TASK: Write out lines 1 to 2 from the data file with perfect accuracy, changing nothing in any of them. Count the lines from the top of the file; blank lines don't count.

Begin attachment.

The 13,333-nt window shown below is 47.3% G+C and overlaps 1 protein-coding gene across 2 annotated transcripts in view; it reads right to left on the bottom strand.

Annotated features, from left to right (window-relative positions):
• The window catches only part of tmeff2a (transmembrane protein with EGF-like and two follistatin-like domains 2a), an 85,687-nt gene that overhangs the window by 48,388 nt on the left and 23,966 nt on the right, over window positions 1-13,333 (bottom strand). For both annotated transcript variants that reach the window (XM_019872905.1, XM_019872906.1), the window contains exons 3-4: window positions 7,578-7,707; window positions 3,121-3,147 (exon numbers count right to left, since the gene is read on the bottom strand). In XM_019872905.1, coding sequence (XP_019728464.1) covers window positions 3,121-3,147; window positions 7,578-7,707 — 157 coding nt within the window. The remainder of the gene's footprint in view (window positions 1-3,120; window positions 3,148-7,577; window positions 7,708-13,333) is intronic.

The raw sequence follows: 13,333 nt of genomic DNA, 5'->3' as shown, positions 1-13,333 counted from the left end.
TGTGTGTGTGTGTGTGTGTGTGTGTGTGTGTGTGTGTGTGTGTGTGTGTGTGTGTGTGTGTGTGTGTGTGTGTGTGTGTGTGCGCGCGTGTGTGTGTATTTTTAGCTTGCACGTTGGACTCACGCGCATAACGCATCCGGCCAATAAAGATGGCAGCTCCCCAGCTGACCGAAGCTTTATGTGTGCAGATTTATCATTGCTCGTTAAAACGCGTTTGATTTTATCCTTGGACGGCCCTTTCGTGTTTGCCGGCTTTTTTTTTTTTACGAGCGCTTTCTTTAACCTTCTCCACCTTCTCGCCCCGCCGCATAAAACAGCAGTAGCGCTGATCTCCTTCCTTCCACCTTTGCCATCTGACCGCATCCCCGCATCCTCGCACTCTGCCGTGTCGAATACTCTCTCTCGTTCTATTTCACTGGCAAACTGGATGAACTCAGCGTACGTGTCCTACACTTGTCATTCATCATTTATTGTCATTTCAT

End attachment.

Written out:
The 13,333-nt window shown below is 47.3% G+C and overlaps 1 protein-coding gene across 2 annotated transcripts in view; it reads right to left on the bottom strand.

Annotated features, from left to right (window-relative positions):